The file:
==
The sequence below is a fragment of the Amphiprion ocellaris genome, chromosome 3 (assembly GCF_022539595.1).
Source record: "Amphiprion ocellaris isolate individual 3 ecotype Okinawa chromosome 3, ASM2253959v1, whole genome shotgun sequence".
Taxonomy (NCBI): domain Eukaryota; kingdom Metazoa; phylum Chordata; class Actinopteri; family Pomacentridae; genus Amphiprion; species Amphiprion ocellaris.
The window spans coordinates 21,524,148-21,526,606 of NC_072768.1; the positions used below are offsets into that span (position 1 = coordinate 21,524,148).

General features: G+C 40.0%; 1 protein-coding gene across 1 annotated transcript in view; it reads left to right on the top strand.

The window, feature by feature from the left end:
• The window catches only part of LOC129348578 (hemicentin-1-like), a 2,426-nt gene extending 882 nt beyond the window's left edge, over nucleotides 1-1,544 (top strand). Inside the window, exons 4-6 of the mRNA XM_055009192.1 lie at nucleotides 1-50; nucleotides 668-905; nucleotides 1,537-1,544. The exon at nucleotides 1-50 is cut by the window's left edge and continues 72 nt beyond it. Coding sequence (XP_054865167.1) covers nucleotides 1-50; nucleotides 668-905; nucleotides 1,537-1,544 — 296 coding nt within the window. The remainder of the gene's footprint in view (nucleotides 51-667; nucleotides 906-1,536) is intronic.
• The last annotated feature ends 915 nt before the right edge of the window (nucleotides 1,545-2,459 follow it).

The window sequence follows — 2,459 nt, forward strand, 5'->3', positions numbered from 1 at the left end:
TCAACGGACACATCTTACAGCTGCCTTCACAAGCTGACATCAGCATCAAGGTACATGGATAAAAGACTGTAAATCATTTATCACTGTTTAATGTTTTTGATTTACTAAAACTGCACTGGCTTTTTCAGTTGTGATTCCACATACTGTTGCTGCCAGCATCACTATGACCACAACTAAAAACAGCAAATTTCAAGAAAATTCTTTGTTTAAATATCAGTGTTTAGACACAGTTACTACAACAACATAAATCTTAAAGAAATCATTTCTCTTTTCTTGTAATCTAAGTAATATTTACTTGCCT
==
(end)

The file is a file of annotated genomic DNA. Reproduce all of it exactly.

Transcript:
The sequence below is a fragment of the Amphiprion ocellaris genome, chromosome 3 (assembly GCF_022539595.1).
Source record: "Amphiprion ocellaris isolate individual 3 ecotype Okinawa chromosome 3, ASM2253959v1, whole genome shotgun sequence".
Taxonomy (NCBI): domain Eukaryota; kingdom Metazoa; phylum Chordata; class Actinopteri; family Pomacentridae; genus Amphiprion; species Amphiprion ocellaris.
The window spans coordinates 21,524,148-21,526,606 of NC_072768.1; the positions used below are offsets into that span (position 1 = coordinate 21,524,148).

General features: G+C 40.0%; 1 protein-coding gene across 1 annotated transcript in view; it reads left to right on the top strand.

The window, feature by feature from the left end:
• The window catches only part of LOC129348578 (hemicentin-1-like), a 2,426-nt gene extending 882 nt beyond the window's left edge, over nucleotides 1-1,544 (top strand). Inside the window, exons 4-6 of the mRNA XM_055009192.1 lie at nucleotides 1-50; nucleotides 668-905; nucleotides 1,537-1,544. The exon at nucleotides 1-50 is cut by the window's left edge and continues 72 nt beyond it. Coding sequence (XP_054865167.1) covers nucleotides 1-50; nucleotides 668-905; nucleotides 1,537-1,544 — 296 coding nt within the window. The remainder of the gene's footprint in view (nucleotides 51-667; nucleotides 906-1,536) is intronic.
• The last annotated feature ends 915 nt before the right edge of the window (nucleotides 1,545-2,459 follow it).

The window sequence follows — 2,459 nt, forward strand, 5'->3', positions numbered from 1 at the left end:
TCAACGGACACATCTTACAGCTGCCTTCACAAGCTGACATCAGCATCAAGGTACATGGATAAAAGACTGTAAATCATTTATCACTGTTTAATGTTTTTGATTTACTAAAACTGCACTGGCTTTTTCAGTTGTGATTCCACATACTGTTGCTGCCAGCATCACTATGACCACAACTAAAAACAGCAAATTTCAAGAAAATTCTTTGTTTAAATATCAGTGTTTAGACACAGTTACTACAACAACATAAATCTTAAAGAAATCATTTCTCTTTTCTTGTAATCTAAGTAATATTTACTTGCCT